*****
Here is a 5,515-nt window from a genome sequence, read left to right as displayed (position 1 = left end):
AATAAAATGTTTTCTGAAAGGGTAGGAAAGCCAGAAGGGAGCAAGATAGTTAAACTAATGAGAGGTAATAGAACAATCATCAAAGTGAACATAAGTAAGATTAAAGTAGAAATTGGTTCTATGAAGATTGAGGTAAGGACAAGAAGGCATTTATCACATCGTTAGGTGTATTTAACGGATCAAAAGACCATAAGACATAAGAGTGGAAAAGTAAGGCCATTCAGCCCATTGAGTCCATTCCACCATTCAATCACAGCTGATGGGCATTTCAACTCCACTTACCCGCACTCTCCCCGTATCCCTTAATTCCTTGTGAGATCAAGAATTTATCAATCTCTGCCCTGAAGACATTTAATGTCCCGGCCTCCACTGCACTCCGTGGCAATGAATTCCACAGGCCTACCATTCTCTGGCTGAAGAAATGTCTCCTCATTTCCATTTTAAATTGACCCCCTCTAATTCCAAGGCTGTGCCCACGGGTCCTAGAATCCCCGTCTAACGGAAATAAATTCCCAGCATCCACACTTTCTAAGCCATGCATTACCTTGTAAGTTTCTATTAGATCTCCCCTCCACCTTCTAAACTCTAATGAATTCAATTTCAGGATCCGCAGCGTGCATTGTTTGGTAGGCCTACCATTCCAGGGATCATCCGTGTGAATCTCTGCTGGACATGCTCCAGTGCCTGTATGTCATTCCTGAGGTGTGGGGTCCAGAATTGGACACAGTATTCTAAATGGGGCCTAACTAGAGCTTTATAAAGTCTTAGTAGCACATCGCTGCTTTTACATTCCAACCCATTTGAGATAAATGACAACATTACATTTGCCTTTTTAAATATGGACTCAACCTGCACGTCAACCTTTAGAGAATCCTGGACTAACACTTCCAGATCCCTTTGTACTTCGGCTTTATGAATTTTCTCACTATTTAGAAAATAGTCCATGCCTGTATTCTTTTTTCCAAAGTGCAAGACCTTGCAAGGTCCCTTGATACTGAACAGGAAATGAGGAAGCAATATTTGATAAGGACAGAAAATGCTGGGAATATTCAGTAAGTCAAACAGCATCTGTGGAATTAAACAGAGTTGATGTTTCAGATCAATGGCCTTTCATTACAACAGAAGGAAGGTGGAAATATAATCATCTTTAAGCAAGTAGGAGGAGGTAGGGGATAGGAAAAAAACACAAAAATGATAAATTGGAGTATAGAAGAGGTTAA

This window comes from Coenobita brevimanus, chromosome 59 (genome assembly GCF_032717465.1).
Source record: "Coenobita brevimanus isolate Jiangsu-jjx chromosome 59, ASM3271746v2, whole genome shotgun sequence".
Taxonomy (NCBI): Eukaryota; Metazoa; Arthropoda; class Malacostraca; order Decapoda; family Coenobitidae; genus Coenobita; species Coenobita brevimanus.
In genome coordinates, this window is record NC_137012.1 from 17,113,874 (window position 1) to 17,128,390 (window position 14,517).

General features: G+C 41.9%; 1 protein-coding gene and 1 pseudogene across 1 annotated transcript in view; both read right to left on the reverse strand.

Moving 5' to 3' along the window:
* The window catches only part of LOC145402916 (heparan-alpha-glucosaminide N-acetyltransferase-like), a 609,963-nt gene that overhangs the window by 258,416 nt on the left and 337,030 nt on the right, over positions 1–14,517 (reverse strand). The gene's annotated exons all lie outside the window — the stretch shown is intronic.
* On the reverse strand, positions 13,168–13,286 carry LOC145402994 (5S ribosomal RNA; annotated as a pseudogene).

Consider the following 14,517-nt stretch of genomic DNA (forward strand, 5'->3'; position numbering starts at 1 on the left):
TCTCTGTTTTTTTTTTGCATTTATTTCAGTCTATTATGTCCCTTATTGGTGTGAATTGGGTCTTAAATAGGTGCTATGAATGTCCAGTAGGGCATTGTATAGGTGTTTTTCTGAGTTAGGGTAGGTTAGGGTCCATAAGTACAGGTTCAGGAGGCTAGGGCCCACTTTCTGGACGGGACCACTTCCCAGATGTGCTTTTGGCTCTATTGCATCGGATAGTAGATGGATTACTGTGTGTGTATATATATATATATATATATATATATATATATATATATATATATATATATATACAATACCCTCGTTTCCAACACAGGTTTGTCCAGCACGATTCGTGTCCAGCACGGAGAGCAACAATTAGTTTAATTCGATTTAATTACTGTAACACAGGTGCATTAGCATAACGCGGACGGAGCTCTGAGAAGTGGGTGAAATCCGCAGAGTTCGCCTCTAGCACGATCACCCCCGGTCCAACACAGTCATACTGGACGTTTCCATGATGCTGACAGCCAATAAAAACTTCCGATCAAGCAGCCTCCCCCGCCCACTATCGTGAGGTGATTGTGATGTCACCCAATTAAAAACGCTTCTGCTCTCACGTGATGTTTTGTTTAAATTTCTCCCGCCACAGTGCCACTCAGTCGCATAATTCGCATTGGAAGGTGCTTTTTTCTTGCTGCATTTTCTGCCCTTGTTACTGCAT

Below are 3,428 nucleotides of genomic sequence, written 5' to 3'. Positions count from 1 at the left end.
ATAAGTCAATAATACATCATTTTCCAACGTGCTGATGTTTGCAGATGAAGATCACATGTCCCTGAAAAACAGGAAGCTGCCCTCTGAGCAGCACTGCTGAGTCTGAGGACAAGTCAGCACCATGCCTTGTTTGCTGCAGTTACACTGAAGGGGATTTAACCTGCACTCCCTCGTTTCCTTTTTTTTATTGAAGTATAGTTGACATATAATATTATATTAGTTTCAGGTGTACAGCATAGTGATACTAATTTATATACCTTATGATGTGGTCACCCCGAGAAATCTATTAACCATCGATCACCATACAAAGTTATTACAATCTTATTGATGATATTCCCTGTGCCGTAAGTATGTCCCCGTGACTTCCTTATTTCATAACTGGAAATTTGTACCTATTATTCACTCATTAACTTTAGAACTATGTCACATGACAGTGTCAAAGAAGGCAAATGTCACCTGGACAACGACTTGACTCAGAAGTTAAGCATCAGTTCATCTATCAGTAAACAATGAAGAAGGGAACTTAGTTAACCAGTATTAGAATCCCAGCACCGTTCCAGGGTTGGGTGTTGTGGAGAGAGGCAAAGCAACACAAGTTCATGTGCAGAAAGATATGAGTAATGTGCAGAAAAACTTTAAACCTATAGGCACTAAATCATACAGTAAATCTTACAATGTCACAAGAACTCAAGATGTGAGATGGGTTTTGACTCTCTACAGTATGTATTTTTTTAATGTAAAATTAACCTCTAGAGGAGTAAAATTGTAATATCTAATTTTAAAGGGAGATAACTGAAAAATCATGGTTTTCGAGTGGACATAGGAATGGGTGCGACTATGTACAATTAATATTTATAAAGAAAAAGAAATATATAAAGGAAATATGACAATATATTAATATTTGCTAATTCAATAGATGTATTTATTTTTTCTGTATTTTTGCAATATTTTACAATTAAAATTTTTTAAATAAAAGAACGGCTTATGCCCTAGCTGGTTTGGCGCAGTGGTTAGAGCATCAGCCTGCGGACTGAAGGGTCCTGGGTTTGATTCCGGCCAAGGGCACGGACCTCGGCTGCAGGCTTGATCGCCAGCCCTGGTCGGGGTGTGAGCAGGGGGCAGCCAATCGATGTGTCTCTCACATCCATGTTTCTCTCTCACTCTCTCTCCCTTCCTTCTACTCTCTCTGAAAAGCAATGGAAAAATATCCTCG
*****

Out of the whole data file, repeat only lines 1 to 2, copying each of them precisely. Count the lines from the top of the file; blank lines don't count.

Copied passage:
Here is a 5,515-nt window from a genome sequence, read left to right as displayed (position 1 = left end):
AATAAAATGTTTTCTGAAAGGGTAGGAAAGCCAGAAGGGAGCAAGATAGTTAAACTAATGAGAGGTAATAGAACAATCATCAAAGTGAACATAAGTAAGATTAAAGTAGAAATTGGTTCTATGAAGATTGAGGTAAGGACAAGAAGGCATTTATCACATCGTTAGGTGTATTTAACGGATCAAAAGACCATAAGACATAAGAGTGGAAAAGTAAGGCCATTCAGCCCATTGAGTCCATTCCACCATTCAATCACAGCTGATGGGCATTTCAACTCCACTTACCCGCACTCTCCCCGTATCCCTTAATTCCTTGTGAGATCAAGAATTTATCAATCTCTGCCCTGAAGACATTTAATGTCCCGGCCTCCACTGCACTCCGTGGCAATGAATTCCACAGGCCTACCATTCTCTGGCTGAAGAAATGTCTCCTCATTTCCATTTTAAATTGACCCCCTCTAATTCCAAGGCTGTGCCCACGGGTCCTAGAATCCCCGTCTAACGGAAATAAATTCCCAGCATCCACACTTTCTAAGCCATGCATTACCTTGTAAGTTTCTATTAGATCTCCCCTCCACCTTCTAAACTCTAATGAATTCAATTTCAGGATCCGCAGCGTGCATTGTTTGGTAGGCCTACCATTCCAGGGATCATCCGTGTGAATCTCTGCTGGACATGCTCCAGTGCCTGTATGTCATTCCTGAGGTGTGGGGTCCAGAATTGGACACAGTATTCTAAATGGGGCCTAACTAGAGCTTTATAAAGTCTTAGTAGCACATCGCTGCTTTTACATTCCAACCCATTTGAGATAAATGACAACATTACATTTGCCTTTTTAAATATGGACTCAACCTGCACGTCAACCTTTAGAGAATCCTGGACTAACACTTCCAGATCCCTTTGTACTTCGGCTTTATGAATTTTCTCACTATTTAGAAAATAGTCCATGCCTGTATTCTTTTTTCCAAAGTGCAAGACCTTGCAAGGTCCCTTGATACTGAACAGGAAATGAGGAAGCAATATTTGATAAGGACAGAAAATGCTGGGAATATTCAGTAAGTCAAACAGCATCTGTGGAATTAAACAGAGTTGATGTTTCAGATCAATGGCCTTTCATTACAACAGAAGGAAGGTGGAAATATAATCATCTTTAAGCAAGTAGGAGGAGGTAGGGGATAGGAAAAAAACACAAAAATGATAAATTGGAGTATAGAAGAGGTTAA